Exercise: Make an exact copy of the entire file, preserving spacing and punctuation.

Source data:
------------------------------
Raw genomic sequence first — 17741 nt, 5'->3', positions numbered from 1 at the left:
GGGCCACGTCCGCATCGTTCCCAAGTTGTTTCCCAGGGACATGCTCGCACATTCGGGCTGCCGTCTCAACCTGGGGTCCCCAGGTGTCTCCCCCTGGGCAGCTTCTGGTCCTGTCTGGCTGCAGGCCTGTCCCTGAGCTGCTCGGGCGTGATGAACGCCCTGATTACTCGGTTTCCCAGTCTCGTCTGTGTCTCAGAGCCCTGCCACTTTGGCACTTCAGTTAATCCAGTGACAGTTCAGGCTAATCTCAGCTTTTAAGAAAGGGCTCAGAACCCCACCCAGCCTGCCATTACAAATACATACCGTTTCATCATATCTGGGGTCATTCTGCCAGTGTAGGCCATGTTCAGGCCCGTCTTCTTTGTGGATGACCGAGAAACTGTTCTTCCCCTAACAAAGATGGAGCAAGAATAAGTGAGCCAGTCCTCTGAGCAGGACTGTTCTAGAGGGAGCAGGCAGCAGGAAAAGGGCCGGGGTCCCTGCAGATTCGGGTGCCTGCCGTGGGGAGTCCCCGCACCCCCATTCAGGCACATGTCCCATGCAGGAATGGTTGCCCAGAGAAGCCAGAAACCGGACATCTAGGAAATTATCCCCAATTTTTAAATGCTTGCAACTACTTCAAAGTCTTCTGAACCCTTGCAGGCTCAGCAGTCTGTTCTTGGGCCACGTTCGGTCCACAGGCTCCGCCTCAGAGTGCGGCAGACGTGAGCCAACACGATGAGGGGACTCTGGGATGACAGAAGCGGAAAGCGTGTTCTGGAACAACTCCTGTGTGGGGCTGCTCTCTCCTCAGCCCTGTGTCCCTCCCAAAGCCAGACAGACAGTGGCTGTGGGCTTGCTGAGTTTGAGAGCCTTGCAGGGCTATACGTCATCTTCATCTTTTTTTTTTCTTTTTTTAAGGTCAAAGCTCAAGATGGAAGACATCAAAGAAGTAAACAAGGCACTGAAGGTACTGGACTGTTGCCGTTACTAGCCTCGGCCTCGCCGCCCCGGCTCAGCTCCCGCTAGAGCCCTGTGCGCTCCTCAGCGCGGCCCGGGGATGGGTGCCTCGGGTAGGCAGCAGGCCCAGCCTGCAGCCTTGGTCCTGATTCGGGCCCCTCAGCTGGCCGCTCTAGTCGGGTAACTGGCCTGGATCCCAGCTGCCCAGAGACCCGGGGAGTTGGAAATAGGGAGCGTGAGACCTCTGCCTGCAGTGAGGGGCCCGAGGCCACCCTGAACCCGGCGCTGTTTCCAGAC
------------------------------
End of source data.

Raw genomic sequence first — 17741 nt, 5'->3', positions numbered from 1 at the left:
GGGCCACGTCCGCATCGTTCCCAAGTTGTTTCCCAGGGACATGCTCGCACATTCGGGCTGCCGTCTCAACCTGGGGTCCCCAGGTGTCTCCCCCTGGGCAGCTTCTGGTCCTGTCTGGCTGCAGGCCTGTCCCTGAGCTGCTCGGGCGTGATGAACGCCCTGATTACTCGGTTTCCCAGTCTCGTCTGTGTCTCAGAGCCCTGCCACTTTGGCACTTCAGTTAATCCAGTGACAGTTCAGGCTAATCTCAGCTTTTAAGAAAGGGCTCAGAACCCCACCCAGCCTGCCATTACAAATACATACCGTTTCATCATATCTGGGGTCATTCTGCCAGTGTAGGCCATGTTCAGGCCCGTCTTCTTTGTGGATGACCGAGAAACTGTTCTTCCCCTAACAAAGATGGAGCAAGAATAAGTGAGCCAGTCCTCTGAGCAGGACTGTTCTAGAGGGAGCAGGCAGCAGGAAAAGGGCCGGGGTCCCTGCAGATTCGGGTGCCTGCCGTGGGGAGTCCCCGCACCCCCATTCAGGCACATGTCCCATGCAGGAATGGTTGCCCAGAGAAGCCAGAAACCGGACATCTAGGAAATTATCCCCAATTTTTAAATGCTTGCAACTACTTCAAAGTCTTCTGAACCCTTGCAGGCTCAGCAGTCTGTTCTTGGGCCACGTTCGGTCCACAGGCTCCGCCTCAGAGTGCGGCAGACGTGAGCCAACACGATGAGGGGACTCTGGGATGACAGAAGCGGAAAGCGTGTTCTGGAACAACTCCTGTGTGGGGCTGCTCTCTCCTCAGCCCTGTGTCCCTCCCAAAGCCAGACAGACAGTGGCTGTGGGCTTGCTGAGTTTGAGAGCCTTGCAGGGCTATACGTCATCTTCATCTTTTTTTTTTCTTTTTTTAAGGTCAAAGCTCAAGATGGAAGACATCAAAGAAGTAAACAAGGCACTGAAGGTACTGGACTGTTGCCGTTACTAGCCTCGGCCTCGCCGCCCCGGCTCAGCTCCCGCTAGAGCCCTGTGCGCTCCTCAGCGCGGCCCGGGGATGGGTGCCTCGGGTAGGCAGCAGGCCCAGCCTGCAGCCTTGGTCCTGATTCGGGCCCCTCAGCTGGCCGCTCTAGTCGGGTAACTGGCCTGGATCCCAGCTGCCCAGAGACCCGGGGAGTTGGAAATAGGGAGCGTGAGACCTCTGCCTGCAGTGAGGGGCCCGAGGCCACCCTGAACCCGGCGCTGTTTCCAGAC